# Project Euler #45 in Haskell

I've got a solution for Project Euler's problem 45.

Triangle, pentagonal, and hexagonal numbers are generated by the following formulae:

$$\begin{array}{lll} \textrm{Triangle} & T_n=n(n+1)/2 & 1, 3, 6, 10, 15, \ldots \\ \textrm{Pentagonal} & P_n=n(3n−1)/2 & 1, 5, 12, 22, 35, \ldots \\ \textrm{Hexagonal} & H_n=n(2n−1) & 1, 6, 15, 28, 45, \ldots \\ \end{array}$$

It can be verified that $T_{285} = P_{165} = H_{143} = 40755$.

Find the next triangle number that is also pentagonal and hexagonal.

It runs in under a second (so performance isn't an issue), but I can't help but feel that I'm doing it in an ugly way; I feel like I'm missing some sort of builtin like zipWith3.

Here's my current code:

tris  = scanl (+) 1 [2..]
pents = scanl (+) 1 [4,7..]
hexes = scanl (+) 1 [5,9..]


These are just the infinite lists of triangle, pentagonal, and hexagonal numbers.

findSame :: [Int] -> [Int] -> [Int] -> [Int]
findSame (x:xs) (y:ys) (z:zs)
| (x==y) && (x==z) = x:(findSame xs ys zs)
| (x<=y) && (x<=z) = findSame xs (y:ys) (z:zs)
| (y<=x) && (y<=z) = findSame (x:xs) ys (z:zs)
| (z<=x) && (z<=y) = findSame (x:xs) (y:ys) zs


This goes through the 3 lists at the same time and puts the numbers in a new list if they're equal (this also creates an infinite list).

This is the part where I think I could improve - this ended up looking relatively ugly.

main = do
print $last$ take 3 $findSame tris pents hexes  This is just the main method and is pretty straightforward. Any feedback on this code, especially the middle portion, would be very appreciated. Creating code that looks clean is what motivates me to keep doing these, so ending up with this more brute-force approach leaves me hanging a bit. ## 1 Answer The first observation that I would make is that your type signature is too specific: findSame :: [Int] -> [Int] -> [Int] -> [Int]  The function should work for any Ord a: findSame :: Ord a => [a] -> [a] -> [a] -> [a]  The second observation is that you don't need to work on three lists at a time. You could just take two lists at a time: findSame tris$ findSame pents hexes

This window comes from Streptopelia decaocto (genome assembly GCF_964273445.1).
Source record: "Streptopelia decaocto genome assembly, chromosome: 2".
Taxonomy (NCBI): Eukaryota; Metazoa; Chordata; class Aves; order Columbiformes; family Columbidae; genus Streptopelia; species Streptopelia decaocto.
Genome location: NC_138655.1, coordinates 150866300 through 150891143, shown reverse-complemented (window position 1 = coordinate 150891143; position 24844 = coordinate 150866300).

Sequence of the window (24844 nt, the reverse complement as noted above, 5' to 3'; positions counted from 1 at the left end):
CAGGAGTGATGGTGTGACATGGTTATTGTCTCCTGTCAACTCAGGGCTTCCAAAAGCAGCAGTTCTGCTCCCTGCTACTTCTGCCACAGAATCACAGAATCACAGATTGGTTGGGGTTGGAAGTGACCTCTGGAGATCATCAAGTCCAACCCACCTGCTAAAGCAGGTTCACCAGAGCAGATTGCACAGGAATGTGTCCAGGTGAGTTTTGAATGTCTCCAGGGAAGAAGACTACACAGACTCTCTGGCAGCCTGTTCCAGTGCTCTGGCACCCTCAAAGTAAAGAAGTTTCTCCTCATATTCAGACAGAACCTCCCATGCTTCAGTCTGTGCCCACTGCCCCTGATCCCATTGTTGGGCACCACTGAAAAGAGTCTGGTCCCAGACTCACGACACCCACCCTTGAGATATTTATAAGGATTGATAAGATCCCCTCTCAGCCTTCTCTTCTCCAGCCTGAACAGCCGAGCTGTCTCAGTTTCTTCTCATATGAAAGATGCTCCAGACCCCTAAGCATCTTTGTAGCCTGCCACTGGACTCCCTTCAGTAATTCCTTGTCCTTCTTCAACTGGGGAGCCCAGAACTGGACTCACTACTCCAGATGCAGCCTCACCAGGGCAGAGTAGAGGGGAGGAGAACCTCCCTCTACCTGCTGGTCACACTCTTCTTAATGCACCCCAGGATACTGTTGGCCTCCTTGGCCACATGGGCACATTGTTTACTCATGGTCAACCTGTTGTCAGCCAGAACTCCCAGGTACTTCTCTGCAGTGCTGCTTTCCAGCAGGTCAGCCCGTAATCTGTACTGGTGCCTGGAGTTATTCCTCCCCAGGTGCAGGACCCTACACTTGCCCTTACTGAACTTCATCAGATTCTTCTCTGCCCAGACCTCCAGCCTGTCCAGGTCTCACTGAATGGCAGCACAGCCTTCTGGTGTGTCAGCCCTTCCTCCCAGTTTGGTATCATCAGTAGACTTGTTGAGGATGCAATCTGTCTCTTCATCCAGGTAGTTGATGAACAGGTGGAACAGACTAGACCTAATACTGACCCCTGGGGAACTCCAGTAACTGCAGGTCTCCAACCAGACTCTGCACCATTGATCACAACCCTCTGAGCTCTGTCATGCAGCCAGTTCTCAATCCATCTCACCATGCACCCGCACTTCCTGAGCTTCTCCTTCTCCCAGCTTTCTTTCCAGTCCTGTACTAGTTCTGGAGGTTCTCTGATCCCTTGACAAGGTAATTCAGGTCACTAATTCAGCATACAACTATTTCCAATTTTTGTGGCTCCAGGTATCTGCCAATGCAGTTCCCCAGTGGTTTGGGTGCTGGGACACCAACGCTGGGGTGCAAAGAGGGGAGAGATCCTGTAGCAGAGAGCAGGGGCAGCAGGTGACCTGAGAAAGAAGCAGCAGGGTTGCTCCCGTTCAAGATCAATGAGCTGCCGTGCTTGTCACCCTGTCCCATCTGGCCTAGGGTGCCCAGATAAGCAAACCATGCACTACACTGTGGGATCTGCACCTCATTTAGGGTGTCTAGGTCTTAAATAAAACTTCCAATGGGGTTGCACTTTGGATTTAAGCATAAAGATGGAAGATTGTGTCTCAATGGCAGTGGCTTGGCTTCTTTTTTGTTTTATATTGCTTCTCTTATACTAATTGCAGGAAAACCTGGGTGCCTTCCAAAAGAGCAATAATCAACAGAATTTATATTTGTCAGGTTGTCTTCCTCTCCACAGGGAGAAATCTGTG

But what is the findSame operation then? It's the intersection of two ordered lists. A quick search reveals an isect function in Data.Ordered.List.

So, the solution could just be

import Data.List.Ordered (isect)
head $filter (> 40755)$ isect tris $isect pents hexes  Or, more elegantly: head$ filter (> 40755) $foldr1 isect [hexes, pents, tris]  The implementation of isect is simple enough that you could just "steal" it. Minor note: Personally, I would define the sequences so that the subscripts match the notation in the problem statement. tris = scanl (+) 0 [1..] pents = scanl (+) 0 [1, 4..] hexes = scanl (+) 0 [1, 5..]  That also makes it easier to generalize: polygonalSeq :: Int -> [Int] polygonalSeq s = scanl (+) 0 [1, (s - 1)..] head$ filter (> 40755) $foldr1 isect$ map polygonalSeq [6, 5, 3]

• scanl op 0 xs is in this case equivalent to scanl1 op xs. This in turn makes me want to use currying, but that's most probably overkill. Jan 8, 2017 at 15:35